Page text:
Then came 1995. Vicelich had shown potential with the under-17 and under-20 national teams, and was set to be named in the Olympic under-23 squad when All White coach Bobby Clark decided to see if he had the right stuff for the highest level. As national team leader, Clark was involved in every level of football, so he was familiar with Vicelich's budding career. He decided a tour to South America would be an ideal testing ground for a few promising upstarts and, in Vicelich's case, prepare him for the under-23 captaincy.

"Ivan was, and still is, an excellent player," says Clark, now head football coach at New York's University of Notre Dame. He was smart with the ball, made good decisions and was just a very good player; maybe not the fastest, but definitely one of the smartest. Although I only gave him one start, I knew he had a big future as an All White and I hoped it would help get him excited about working hard at his game."

That one start remains one of Vicelich's most enduring football moments; ironic, as it's also a game most All White fans prefer to forget. It's still our worst ever loss, a 7-0 drubbing from the fleet feet of one time-World Cup giant, Uruguay.

"I was only 17, so I didn't expect to get any game time at all," says Vicelich. "Even though I only got 20 minutes, it was huge for me. I was so nervous. We were playing in this huge stadium, 50,000 people making all this noise, and I going up against guys like [Uruguay legend] Enzo Francescoli. If anything I think I was a little relieved that the game was already lost - nothing I was going to do was going to make things worse - so for me that was an amazing tour."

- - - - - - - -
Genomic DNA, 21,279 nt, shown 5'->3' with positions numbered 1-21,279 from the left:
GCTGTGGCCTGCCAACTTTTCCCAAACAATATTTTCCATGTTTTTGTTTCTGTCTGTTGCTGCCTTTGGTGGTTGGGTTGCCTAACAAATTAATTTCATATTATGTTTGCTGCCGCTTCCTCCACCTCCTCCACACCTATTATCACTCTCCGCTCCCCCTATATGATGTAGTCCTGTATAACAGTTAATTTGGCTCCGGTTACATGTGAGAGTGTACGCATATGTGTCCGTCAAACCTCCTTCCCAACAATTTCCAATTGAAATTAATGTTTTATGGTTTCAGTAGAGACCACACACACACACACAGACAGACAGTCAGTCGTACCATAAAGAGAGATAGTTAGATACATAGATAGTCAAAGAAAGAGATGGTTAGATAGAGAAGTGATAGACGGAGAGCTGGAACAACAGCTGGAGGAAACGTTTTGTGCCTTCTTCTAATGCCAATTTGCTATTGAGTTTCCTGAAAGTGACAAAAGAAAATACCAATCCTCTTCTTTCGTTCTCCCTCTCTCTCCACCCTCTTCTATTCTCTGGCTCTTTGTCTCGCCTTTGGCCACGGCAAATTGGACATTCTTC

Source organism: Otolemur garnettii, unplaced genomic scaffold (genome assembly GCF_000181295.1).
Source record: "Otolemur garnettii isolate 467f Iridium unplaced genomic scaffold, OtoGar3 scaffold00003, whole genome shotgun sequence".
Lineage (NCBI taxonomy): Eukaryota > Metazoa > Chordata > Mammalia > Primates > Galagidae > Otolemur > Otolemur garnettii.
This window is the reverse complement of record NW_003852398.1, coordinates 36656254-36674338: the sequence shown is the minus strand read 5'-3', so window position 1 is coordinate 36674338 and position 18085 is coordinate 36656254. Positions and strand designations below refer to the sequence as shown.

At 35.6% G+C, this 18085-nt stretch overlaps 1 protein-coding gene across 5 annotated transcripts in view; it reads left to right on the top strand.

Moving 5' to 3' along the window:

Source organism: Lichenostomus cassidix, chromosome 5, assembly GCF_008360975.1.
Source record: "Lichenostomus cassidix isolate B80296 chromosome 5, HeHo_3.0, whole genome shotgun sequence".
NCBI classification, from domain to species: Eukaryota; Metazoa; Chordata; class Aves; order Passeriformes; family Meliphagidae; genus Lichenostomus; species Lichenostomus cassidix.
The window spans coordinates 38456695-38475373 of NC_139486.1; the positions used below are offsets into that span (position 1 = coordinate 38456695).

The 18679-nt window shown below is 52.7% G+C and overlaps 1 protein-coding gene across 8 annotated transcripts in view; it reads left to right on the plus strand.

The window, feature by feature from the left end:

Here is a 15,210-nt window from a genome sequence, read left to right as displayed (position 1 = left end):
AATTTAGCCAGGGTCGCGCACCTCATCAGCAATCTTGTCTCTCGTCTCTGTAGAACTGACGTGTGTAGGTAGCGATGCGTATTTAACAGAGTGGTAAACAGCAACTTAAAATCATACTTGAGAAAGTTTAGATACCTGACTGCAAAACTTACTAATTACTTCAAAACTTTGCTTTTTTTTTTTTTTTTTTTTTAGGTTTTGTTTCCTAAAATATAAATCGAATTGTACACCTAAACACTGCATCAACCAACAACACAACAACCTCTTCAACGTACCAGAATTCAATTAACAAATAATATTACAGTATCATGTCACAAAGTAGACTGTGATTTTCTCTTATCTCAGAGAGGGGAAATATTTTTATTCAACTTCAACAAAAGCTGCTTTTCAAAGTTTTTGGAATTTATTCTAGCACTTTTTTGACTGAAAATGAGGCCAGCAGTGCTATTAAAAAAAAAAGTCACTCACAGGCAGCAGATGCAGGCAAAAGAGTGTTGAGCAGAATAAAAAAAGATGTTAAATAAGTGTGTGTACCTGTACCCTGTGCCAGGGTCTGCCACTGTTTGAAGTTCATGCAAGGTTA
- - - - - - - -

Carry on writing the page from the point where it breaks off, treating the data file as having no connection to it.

Back in New Zealand, Vicelich ended his 64-match spell at Waitakere City and transferred to cross-town rival Central United. After four seasons, including two more Chatham Cup wins, another national league title, and starts in every match of the All Whites' first FIFA Confederations Cup appearance, he finally got a taste of professional football with the Football Kingz.

He'd already declined the offer of a football scholarship to the United States, an opportunity his old mate Faleafa had leapt at. If nothing else the Kingz promised the opportunity to learn from player/coach Wynton Rufer, Oceania's player of the century and another of Vicelich's childhood heroes.

If that club's eventual collapse turned the Kingz into a byword for hapless failure, Vicelich has nothing but praise for his 16-month experience. Rufer's two seasons in charge turned out to be their most successful, he was an excellent role model in terms of professionalism and commitment, and his European contacts remain invaluable. One outcome from those connections, the import of, well, let's just say the less-than-spectacular Dutch striker John Lammers, led to Vicelich's move to Europe in 2001.